While I was demonstrating Threatvine to the Dutch Cyber industry in The Hague a few weeks back, one delegate stumped me. I was giving her the whistle-stop tour of the “social network” aspects of Threatvine. Participants gain endorsements from others. They earn rankings. And they are awarded points for engagement. She stopped me mid-flow, and asked “What do people get from the points?”. My mouth flapped, soundlessly, for a few moments. I made some unimpressive statements about gamification of engagement. In my defence, it was late in the second day, and it’s a difficult concept to explain properly.
On a trivial level, members actually get nothing from their points – and certainly not in the way she was asking. They don’t get money off. They don’t get vouchers. Points – at least in this case – do not mean prizes. Even in more abstract terms, people don’t get any practical benefit from their points. The points are, odd as it may seem, purely for the benefit of everyone else.
of peaches in the market drop, the pricing differential for peaches also drops. The market collapses. The paper essentially explains why used-car salesmen end up with a bad reputation (and so did “horse traders” before them). Akerlof jointly won the Nobel Prize for Economics for this paper in 2001, and rightly so.lower than the real value of “peaches”, to account for this risk. But sellers do know if their cars are any good. Yet they won’t make money on peaches, and so end up selling only lemons. As the numbers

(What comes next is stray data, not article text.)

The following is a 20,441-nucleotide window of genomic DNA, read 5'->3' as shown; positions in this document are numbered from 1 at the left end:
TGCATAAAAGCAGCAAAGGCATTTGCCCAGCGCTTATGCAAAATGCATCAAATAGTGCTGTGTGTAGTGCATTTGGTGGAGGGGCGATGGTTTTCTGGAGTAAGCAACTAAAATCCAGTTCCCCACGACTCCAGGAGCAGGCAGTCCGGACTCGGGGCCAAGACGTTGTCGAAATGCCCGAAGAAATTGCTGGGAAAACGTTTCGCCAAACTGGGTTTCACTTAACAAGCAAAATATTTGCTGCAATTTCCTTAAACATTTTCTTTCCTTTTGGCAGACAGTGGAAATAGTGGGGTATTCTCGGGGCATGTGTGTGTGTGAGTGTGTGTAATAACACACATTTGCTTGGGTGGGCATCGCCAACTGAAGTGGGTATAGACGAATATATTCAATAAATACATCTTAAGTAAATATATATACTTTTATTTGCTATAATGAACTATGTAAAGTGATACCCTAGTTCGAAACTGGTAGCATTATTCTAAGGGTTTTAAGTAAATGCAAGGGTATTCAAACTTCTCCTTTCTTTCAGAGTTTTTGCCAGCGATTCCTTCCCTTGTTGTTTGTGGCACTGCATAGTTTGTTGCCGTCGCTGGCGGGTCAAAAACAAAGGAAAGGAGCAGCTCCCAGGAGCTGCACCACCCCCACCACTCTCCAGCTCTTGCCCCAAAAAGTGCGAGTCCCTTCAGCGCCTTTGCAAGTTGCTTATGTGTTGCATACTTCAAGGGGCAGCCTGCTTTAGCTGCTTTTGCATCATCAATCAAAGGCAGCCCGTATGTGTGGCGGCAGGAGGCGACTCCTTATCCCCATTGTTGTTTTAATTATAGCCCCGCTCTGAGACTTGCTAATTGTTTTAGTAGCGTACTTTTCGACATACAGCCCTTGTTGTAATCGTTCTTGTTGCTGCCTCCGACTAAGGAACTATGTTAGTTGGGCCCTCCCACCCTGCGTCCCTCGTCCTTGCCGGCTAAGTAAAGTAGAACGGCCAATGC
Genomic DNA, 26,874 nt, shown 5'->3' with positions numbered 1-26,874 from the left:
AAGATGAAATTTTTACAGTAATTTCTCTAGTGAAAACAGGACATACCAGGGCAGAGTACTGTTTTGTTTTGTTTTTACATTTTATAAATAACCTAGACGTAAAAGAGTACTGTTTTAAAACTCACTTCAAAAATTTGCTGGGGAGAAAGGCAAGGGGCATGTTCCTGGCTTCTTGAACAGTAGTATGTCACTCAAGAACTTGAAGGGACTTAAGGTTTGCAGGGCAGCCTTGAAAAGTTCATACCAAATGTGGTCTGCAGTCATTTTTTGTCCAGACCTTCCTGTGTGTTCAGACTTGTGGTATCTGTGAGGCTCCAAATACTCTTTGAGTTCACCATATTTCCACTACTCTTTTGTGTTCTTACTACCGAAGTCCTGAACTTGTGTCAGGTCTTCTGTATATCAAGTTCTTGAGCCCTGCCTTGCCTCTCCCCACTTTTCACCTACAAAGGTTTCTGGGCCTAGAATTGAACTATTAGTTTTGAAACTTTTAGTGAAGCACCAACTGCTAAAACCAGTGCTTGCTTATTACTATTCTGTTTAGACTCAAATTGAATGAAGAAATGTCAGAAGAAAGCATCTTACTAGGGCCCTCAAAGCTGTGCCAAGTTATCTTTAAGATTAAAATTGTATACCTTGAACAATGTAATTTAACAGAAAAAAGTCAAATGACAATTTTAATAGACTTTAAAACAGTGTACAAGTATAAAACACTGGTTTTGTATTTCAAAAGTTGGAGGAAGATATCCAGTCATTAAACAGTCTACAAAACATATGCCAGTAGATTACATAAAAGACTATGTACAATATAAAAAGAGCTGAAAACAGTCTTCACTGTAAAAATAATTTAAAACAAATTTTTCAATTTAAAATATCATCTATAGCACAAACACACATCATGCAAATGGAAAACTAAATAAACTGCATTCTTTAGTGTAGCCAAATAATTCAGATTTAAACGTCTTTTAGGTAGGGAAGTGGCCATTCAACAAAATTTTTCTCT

Not all markets are so simple in terms of what is bought, sold, and how it is paid for. The job market is similar. On the face of it, a prospective employer does not know whether a candidate is suitable or not. They must therefore address this “information asymmetry” by looking at secondary indicators such as qualifications, previous roles, and so on. When these are disrupted (for example in the US where credit scoring job applicants was outlawed) the results can be complex and unpredictable.